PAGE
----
Click Multiplayer, followed by Add Server. Give it a name you'll remember and paste the IP address into the Server Address. Click Done, followed by Join Server.
Note: if you want to toggle fullscreen mode, you can do this with F11. If you don't have F11 on your keyboard, go to Options > Video Settings and click Fullscreen to toggle it.
Congratulations! You just setup a Minecraft server in the cloud. Now you can send the IP address to friends and invite them to play!
One of the issues that this setup has is that your server will shut down as soon as you logout of your SSH session. You can run the Minecraft server and leave it running using the following command.
nohup sudo java -Xmx1G -Xms1G -jar minecraft_server.jar nogui > minecraft.log 2>&1 &
This will keep everything running in the background, even after you logout. It also spits out a process id you can use to stop the server.
kill -9 processId
If you lose this number, you can find the process id by running
ps aux | grep java. You can also
shutdown all Java processes with
sudo killall java.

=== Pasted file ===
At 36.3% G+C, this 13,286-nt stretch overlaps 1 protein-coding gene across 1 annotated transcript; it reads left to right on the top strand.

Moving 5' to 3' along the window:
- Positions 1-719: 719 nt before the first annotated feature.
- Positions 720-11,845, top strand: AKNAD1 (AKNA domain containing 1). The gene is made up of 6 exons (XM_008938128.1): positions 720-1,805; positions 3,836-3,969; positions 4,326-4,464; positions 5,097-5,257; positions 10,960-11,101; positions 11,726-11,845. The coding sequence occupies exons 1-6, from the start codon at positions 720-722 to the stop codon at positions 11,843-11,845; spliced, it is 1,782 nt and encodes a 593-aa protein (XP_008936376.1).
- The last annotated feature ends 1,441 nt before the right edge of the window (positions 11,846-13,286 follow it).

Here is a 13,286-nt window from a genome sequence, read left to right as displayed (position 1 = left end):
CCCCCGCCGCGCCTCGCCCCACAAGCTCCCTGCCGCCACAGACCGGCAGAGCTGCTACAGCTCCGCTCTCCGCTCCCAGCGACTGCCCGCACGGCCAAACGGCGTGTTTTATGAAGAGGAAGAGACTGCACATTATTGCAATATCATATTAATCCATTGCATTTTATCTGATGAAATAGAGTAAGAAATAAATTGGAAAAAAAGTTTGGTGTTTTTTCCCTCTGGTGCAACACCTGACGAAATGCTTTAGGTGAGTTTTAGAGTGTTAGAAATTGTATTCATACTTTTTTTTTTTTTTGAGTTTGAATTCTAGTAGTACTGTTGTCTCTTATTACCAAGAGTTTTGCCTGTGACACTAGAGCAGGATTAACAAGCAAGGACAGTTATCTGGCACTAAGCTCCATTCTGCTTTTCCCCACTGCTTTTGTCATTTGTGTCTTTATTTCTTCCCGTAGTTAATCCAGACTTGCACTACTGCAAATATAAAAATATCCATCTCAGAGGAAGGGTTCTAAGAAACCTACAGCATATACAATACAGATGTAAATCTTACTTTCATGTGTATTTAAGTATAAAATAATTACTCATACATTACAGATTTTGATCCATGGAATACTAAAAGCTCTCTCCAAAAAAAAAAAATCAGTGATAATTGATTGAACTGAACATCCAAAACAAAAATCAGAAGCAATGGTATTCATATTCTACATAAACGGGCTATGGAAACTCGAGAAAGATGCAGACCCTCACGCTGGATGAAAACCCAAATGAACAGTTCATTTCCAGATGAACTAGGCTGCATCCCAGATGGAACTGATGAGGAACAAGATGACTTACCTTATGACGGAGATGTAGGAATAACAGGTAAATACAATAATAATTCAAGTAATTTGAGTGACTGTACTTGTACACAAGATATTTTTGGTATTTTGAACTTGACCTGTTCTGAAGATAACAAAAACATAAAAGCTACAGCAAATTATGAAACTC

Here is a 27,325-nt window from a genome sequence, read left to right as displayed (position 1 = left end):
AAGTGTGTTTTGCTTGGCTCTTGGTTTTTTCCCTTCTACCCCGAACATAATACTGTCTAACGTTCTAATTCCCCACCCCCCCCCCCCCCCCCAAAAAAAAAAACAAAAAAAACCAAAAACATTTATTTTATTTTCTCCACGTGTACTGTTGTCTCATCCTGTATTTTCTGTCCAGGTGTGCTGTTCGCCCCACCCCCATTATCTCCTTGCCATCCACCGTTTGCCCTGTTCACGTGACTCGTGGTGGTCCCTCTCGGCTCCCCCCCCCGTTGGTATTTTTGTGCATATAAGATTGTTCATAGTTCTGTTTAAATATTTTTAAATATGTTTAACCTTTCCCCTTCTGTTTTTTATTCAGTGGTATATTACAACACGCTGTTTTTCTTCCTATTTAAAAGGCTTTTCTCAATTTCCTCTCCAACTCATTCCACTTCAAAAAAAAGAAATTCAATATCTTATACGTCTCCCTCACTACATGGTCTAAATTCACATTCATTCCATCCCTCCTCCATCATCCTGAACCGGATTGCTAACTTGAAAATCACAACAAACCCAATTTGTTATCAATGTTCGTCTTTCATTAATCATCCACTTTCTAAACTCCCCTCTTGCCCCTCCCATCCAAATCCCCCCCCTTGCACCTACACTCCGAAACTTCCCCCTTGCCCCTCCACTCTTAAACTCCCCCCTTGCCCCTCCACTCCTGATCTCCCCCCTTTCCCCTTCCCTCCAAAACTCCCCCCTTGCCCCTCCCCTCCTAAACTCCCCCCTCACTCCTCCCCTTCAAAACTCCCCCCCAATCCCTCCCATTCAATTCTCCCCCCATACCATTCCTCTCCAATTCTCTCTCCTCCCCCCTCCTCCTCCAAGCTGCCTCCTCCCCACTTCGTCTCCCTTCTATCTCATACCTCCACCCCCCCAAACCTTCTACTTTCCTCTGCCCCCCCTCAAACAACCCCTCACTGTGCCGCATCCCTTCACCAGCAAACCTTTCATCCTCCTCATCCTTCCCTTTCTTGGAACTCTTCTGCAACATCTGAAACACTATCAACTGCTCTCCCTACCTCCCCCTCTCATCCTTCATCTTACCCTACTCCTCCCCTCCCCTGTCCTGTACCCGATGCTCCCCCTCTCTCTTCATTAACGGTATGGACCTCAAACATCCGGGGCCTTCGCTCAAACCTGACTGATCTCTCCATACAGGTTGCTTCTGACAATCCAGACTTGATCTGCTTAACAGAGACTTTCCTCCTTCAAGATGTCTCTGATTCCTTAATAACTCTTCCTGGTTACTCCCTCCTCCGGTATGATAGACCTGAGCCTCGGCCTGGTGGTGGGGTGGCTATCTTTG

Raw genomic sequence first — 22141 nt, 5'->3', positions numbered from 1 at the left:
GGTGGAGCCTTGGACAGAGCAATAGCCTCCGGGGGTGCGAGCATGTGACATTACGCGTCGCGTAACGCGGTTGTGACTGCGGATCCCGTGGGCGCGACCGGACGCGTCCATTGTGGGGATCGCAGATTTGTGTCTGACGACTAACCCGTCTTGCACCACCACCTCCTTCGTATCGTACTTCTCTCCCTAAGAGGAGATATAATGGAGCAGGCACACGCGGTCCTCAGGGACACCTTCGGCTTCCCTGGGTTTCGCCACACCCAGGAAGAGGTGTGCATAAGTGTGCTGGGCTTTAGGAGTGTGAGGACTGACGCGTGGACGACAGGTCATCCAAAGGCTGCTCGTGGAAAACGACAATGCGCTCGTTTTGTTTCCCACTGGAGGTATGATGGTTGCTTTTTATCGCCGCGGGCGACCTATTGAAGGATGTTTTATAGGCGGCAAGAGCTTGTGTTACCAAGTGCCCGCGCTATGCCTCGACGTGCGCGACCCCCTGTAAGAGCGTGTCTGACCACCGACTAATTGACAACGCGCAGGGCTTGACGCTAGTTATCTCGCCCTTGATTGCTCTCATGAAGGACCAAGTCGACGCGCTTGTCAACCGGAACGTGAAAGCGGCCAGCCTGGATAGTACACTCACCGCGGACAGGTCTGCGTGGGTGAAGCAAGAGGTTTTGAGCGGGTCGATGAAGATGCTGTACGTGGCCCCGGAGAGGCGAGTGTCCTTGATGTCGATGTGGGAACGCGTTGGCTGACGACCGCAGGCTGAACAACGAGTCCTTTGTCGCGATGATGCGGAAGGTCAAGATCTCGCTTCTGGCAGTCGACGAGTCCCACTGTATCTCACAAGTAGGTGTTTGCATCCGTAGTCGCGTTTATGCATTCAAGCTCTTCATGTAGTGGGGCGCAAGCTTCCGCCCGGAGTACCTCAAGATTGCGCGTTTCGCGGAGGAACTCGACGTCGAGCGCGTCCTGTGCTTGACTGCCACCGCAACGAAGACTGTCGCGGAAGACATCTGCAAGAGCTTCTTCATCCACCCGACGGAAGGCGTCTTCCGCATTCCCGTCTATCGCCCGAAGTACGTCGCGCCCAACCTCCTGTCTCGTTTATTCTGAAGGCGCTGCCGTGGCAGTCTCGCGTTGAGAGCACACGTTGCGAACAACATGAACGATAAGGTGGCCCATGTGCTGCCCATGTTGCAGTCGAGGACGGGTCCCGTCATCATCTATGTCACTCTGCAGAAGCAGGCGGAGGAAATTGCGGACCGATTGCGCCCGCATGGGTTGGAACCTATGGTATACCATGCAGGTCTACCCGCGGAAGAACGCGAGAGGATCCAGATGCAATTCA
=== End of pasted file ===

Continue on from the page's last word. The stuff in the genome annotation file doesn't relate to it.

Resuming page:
If you have any tips or tricks for improving this tutorial, I'd love to hear about them in the comments.
When I first setup a Minecraft server on AWS earlier this year, I never bothered to shut it down. The result was it cost me around $15 the first month. From then on, I simply started it whenever my son asked me to, then shut it down when he went to bed.
Ben Garton has a good tutorial on how to setup a cron job to shutdown the instance at midnight. He also shows how to start the server using a Desktop shortcut on Windows. If you've done something similar for Mac/Linux, I'd love to hear about it. Allowing your kid to fire up their own Minecraft server on demand (and shutting it down automatically) seems to be the most economical way to run things.
Devoxx4Kids Denver Workshop Next Week
If you'd like to learn more about Minecraft, developing mods and setting up your own server, you should join us at the Devoxx4Kids Denver Meetup next week (Saturday, August 15th at 9:30am). We'll be tuning in live to Arun and Aditya Gupta's vJUG session on Getting Started with Minecraft Modding. In the second hour, I'll show how to setup your own server on AWS and configure it to have the mods we've developed while watching the vJUG session. Thanks to our venue sponsor Tuliva, you don't even need to bring a machine! They have computers available for the kids to use and a sweet location too. RSVP today!
Related: It seems you can also run a Minecraft server on Heroku using heroku-minecraft.